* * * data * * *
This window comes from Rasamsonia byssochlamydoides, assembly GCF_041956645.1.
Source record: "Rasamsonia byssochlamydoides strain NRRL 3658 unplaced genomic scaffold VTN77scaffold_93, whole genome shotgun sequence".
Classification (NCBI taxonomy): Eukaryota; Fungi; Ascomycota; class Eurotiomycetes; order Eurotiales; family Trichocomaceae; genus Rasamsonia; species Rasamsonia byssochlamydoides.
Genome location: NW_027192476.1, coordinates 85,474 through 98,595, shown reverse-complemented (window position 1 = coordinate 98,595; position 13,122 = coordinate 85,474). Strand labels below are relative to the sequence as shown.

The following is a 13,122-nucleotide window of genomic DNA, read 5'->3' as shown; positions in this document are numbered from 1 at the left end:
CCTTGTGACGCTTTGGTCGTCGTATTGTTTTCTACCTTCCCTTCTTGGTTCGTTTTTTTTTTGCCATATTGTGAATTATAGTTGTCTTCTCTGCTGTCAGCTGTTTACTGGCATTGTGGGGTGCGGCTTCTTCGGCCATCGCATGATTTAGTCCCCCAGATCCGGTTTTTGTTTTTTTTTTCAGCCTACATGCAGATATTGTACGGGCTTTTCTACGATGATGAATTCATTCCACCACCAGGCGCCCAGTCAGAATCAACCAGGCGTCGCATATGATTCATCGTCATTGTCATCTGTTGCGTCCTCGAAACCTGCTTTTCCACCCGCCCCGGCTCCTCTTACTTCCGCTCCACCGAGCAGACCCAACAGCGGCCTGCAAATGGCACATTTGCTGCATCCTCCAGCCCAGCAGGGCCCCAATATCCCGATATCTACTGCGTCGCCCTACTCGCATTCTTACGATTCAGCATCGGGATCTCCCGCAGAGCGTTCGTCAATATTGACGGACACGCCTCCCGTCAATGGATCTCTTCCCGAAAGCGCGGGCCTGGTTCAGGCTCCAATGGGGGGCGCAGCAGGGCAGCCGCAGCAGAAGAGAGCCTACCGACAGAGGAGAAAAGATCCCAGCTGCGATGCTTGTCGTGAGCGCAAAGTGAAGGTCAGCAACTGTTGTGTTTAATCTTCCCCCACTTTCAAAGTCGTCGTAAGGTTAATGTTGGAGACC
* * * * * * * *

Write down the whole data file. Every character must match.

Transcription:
This window comes from Rasamsonia byssochlamydoides, assembly GCF_041956645.1.
Source record: "Rasamsonia byssochlamydoides strain NRRL 3658 unplaced genomic scaffold VTN77scaffold_93, whole genome shotgun sequence".
Classification (NCBI taxonomy): Eukaryota; Fungi; Ascomycota; class Eurotiomycetes; order Eurotiales; family Trichocomaceae; genus Rasamsonia; species Rasamsonia byssochlamydoides.
Genome location: NW_027192476.1, coordinates 85,474 through 98,595, shown reverse-complemented (window position 1 = coordinate 98,595; position 13,122 = coordinate 85,474). Strand labels below are relative to the sequence as shown.

The following is a 13,122-nucleotide window of genomic DNA, read 5'->3' as shown; positions in this document are numbered from 1 at the left end:
CCTTGTGACGCTTTGGTCGTCGTATTGTTTTCTACCTTCCCTTCTTGGTTCGTTTTTTTTTTGCCATATTGTGAATTATAGTTGTCTTCTCTGCTGTCAGCTGTTTACTGGCATTGTGGGGTGCGGCTTCTTCGGCCATCGCATGATTTAGTCCCCCAGATCCGGTTTTTGTTTTTTTTTTCAGCCTACATGCAGATATTGTACGGGCTTTTCTACGATGATGAATTCATTCCACCACCAGGCGCCCAGTCAGAATCAACCAGGCGTCGCATATGATTCATCGTCATTGTCATCTGTTGCGTCCTCGAAACCTGCTTTTCCACCCGCCCCGGCTCCTCTTACTTCCGCTCCACCGAGCAGACCCAACAGCGGCCTGCAAATGGCACATTTGCTGCATCCTCCAGCCCAGCAGGGCCCCAATATCCCGATATCTACTGCGTCGCCCTACTCGCATTCTTACGATTCAGCATCGGGATCTCCCGCAGAGCGTTCGTCAATATTGACGGACACGCCTCCCGTCAATGGATCTCTTCCCGAAAGCGCGGGCCTGGTTCAGGCTCCAATGGGGGGCGCAGCAGGGCAGCCGCAGCAGAAGAGAGCCTACCGACAGAGGAGAAAAGATCCCAGCTGCGATGCTTGTCGTGAGCGCAAAGTGAAGGTCAGCAACTGTTGTGTTTAATCTTCCCCCACTTTCAAAGTCGTCGTAAGGTTAATGTTGGAGACC